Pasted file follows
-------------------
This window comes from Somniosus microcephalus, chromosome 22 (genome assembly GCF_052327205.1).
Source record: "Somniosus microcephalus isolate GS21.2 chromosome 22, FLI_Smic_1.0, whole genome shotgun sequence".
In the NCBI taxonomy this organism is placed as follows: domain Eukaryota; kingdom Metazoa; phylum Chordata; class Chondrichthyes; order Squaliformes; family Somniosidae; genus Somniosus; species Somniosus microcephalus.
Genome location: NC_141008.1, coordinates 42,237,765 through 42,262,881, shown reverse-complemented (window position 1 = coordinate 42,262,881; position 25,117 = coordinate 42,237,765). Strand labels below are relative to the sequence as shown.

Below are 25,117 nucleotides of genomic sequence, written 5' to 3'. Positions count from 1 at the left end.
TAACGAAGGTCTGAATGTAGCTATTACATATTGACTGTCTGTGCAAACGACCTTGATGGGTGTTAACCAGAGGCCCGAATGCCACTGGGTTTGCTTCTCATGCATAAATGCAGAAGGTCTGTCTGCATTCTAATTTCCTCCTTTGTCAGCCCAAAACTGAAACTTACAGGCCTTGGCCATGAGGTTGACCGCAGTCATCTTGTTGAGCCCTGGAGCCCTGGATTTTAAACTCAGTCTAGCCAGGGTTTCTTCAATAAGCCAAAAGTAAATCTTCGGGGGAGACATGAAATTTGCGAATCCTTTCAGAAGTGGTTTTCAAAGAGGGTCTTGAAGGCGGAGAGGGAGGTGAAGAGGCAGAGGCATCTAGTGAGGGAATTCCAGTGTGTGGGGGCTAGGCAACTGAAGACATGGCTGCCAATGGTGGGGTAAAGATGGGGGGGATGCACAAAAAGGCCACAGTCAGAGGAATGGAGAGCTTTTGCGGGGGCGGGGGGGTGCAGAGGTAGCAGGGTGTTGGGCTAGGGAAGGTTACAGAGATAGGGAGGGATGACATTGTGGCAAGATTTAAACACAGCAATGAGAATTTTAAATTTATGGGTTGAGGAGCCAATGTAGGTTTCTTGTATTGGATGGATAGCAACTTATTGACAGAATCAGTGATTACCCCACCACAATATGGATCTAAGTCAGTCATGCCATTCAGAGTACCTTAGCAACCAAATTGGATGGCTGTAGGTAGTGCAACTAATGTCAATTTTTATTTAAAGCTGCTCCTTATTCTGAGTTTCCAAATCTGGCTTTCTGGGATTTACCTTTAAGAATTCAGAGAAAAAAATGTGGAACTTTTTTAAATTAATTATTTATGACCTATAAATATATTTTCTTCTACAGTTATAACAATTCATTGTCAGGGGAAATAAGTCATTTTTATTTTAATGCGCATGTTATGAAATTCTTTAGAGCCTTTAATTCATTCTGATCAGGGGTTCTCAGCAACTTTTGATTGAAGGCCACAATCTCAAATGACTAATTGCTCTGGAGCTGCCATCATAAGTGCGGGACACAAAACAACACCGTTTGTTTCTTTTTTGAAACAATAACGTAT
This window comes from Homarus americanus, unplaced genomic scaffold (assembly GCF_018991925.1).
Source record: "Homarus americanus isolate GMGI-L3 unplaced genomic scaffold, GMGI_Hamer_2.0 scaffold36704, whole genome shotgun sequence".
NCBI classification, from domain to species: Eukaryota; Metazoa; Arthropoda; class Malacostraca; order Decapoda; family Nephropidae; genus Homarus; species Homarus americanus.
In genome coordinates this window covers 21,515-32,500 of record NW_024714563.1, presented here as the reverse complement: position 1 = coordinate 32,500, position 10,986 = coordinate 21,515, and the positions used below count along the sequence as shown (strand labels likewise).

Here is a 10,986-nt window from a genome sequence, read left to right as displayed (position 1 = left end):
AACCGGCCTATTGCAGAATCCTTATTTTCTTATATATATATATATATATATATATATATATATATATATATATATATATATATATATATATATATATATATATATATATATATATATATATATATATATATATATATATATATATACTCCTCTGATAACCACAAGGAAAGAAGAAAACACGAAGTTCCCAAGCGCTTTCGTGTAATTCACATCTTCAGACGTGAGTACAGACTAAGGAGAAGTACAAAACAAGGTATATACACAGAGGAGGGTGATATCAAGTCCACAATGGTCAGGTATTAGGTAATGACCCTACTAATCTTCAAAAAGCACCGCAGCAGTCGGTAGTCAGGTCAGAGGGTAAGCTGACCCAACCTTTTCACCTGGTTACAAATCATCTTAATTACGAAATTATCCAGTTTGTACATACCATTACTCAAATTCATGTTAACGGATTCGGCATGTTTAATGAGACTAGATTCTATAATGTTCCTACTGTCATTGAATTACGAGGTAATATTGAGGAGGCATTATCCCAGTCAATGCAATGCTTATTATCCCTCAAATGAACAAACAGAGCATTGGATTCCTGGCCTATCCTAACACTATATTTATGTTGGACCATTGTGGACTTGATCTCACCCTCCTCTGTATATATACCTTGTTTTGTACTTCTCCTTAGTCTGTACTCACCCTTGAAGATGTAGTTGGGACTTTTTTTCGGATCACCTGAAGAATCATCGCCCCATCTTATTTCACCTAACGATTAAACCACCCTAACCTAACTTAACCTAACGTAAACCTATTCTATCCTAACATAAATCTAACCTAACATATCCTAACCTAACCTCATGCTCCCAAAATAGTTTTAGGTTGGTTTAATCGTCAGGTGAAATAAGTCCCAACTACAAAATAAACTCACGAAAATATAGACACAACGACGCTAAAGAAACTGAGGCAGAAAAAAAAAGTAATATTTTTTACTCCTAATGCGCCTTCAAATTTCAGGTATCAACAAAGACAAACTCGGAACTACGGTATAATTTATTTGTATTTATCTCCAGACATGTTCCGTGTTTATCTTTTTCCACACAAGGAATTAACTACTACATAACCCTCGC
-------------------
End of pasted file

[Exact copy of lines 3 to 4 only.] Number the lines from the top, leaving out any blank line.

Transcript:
In the NCBI taxonomy this organism is placed as follows: domain Eukaryota; kingdom Metazoa; phylum Chordata; class Chondrichthyes; order Squaliformes; family Somniosidae; genus Somniosus; species Somniosus microcephalus.
Genome location: NC_141008.1, coordinates 42,237,765 through 42,262,881, shown reverse-complemented (window position 1 = coordinate 42,262,881; position 25,117 = coordinate 42,237,765). Strand labels below are relative to the sequence as shown.